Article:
Get Gen Z women excited to work for your company by highlighting the interesting challenges that they’ll encounter, how they’ll be making an impact with their work, and how the company will help them grow their skills.


Focus on your tech talent brand

Given how digitally savvy they are and how important company brands are to Gen Z women, it’s imperative for you to build a tech talent brand and have a multi-channel strategy to attract new technical talent.


Let candidates know what to expect during the interview process

From your initial conversations with candidates, make sure you and your hiring manager clearly outline what the role is and how your company will be conducting interviews with candidates.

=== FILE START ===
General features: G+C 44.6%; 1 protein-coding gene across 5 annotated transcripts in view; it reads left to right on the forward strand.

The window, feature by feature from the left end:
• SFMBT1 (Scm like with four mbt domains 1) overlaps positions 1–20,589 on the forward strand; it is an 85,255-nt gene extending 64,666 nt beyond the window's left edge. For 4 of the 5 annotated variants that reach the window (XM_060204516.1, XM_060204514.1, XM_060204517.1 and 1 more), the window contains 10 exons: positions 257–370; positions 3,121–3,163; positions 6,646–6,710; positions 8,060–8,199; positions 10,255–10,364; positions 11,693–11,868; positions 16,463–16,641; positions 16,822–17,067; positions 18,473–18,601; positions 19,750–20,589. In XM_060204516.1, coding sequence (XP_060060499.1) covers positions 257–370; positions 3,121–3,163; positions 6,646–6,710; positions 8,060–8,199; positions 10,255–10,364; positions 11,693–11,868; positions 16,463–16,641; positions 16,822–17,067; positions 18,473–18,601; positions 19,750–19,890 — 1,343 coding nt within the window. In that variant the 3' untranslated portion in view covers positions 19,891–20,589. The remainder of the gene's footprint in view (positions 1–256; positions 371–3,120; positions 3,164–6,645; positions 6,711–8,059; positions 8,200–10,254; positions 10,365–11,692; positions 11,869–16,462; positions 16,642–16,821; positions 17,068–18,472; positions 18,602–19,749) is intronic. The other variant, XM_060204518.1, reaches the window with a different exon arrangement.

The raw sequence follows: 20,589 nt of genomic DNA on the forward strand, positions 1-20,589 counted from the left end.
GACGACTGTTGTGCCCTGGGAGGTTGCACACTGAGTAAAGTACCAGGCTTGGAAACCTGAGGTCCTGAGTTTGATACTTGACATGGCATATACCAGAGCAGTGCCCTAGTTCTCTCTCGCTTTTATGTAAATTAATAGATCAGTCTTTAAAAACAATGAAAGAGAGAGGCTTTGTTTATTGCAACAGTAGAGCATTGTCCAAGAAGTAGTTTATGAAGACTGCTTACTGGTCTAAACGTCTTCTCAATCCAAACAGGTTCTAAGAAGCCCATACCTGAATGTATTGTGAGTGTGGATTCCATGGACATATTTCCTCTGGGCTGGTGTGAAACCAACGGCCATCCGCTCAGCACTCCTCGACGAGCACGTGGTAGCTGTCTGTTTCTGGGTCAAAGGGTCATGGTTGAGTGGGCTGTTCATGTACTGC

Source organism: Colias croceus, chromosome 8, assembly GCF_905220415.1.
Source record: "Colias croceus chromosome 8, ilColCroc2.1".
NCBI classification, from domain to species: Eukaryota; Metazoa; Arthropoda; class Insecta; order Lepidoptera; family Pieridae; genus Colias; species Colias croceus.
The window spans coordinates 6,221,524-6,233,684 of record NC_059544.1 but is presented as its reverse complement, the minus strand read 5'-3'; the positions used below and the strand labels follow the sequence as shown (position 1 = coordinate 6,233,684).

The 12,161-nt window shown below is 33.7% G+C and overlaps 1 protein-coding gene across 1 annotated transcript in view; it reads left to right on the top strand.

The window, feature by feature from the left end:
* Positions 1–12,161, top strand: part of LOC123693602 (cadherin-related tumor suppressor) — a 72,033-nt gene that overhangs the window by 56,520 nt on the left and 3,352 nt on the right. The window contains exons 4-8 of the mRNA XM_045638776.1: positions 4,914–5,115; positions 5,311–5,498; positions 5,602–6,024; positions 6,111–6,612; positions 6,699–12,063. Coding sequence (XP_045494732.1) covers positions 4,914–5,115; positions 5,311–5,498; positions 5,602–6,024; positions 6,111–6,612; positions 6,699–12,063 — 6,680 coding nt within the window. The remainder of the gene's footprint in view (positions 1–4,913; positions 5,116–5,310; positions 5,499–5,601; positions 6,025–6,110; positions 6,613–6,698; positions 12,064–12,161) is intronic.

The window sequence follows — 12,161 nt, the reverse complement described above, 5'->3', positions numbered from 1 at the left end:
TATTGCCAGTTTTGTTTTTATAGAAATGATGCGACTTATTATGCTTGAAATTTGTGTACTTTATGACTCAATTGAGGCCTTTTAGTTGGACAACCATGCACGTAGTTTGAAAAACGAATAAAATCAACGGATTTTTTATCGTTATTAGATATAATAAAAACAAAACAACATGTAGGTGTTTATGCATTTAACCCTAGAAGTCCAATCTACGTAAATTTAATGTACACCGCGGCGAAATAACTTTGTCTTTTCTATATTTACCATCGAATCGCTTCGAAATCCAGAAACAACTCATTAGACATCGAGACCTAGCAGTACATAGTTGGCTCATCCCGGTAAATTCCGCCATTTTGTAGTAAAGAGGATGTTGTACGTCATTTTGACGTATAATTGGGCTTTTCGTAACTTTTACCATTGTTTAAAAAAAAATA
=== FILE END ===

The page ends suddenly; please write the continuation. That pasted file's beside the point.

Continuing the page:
Talk about what problems new hires will be solving

Get Gen Z women excited to work for you by highlighting the interesting challenges that they’ll encounter, how they’ll be making an impact in the company, and how it will help them grow their skills.


Keep in mind that not all candidates are interested in working in Silicon Valley

Gen Z women are starting to look at different cities around the world as potential locations to work in so it’s important for employers to consider options like remote work.


A total of 12,211 developers who identified as women from over 100 countries took the online survey from November 5 to November 27, 2018. Survey takers who were 21 years old or younger are categorized as belonging to Gen Z in this report.

The survey was hosted by SurveyMonkey and HackerRank recruited respondents via email from their community of over 5 million members and through social media sites. 

Tests of significant differences were conducted at the .01 level (99% probability that the difference is real, not by chance). Percentages may not always add to 100% due to rounding.